“You know how guys like him kill people? They plan it for weeks, and they always come up from behind. Fighting face-to-face, that’s a different story.”
Robert isn’t sold though and recalls a story he heard about this guy was once in a bar fight with “the entire Japanese Olympic Judo Team.”
“Which year,” Philip asks. “Because ’64 to ’72 were pussies. They didn’t even medal.”
At the same time, Elizabeth knocks on a door and offers the person who answers money to look out their window for a minutes. Now I don’t know if this is something that happens a lot in D.C., where someone offers you money to look out your window or they knew that this particular person would be susceptible to such an offer, but the man who answers silently obliges. Elizabeth is the look-out, Philip follows the NHL, Robert prefers football. The mysterious stranger approaches. Elizabeth signals his position with a brief tussle of the curtains as Philip looks on intensely. Both Philip and Robert look to be bracing for a fight. Maybe the stories are true about this mysterious man?
Then he stops. He can sense something is wrong, whether it’s a possible attack or just the potential of one given the surroundings. He waits for a minute and then bolts. Philip and Robert immediately run after him and “Tusk,” which had hung back for a second or two, comes pounding back in. Philip warns Robert not to get too close to the man as they chase after him, something Robert carelessly ignores rounding a corner, resulting him getting stabbed in the side. Philip hurdles over his slumping body, continuing his pursuit. As Philip runs, it’s hard not to notice that his form hasn’t changed and that he runs almost exactly the same way in the series’ penultimate episode, when he runs from the FBI after meeting with the Russian priest.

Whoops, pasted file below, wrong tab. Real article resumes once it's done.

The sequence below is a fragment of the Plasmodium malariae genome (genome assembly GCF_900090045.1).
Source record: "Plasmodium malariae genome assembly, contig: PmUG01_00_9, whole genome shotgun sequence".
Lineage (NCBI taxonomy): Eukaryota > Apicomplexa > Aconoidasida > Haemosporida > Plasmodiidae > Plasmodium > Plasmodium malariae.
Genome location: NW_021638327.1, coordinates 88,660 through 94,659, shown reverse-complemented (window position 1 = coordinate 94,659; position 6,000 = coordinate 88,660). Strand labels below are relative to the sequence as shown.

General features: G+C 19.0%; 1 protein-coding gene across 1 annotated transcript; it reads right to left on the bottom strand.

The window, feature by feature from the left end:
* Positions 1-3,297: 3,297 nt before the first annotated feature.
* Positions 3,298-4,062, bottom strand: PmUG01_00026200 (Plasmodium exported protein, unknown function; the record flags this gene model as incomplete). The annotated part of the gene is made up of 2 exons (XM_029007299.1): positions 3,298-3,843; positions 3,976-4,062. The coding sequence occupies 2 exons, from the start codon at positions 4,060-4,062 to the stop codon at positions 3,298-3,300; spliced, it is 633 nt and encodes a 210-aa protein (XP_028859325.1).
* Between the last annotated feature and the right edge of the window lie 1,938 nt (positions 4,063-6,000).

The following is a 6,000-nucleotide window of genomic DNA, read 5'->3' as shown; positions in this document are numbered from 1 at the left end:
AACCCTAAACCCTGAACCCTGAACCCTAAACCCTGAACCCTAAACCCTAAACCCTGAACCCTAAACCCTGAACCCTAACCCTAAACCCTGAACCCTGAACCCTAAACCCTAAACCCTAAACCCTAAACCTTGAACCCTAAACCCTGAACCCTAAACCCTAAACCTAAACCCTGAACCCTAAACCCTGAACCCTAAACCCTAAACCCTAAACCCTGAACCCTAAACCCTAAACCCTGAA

In an alley, both men stop and the mysterious stranger once again pulls his knife. A fight ensues, but Philip comes off as younger, fresher, stronger and quicker. His moves are effortless and he soon has the man in a submission pose.
“I know you’re not supposed to kill me,” the man says.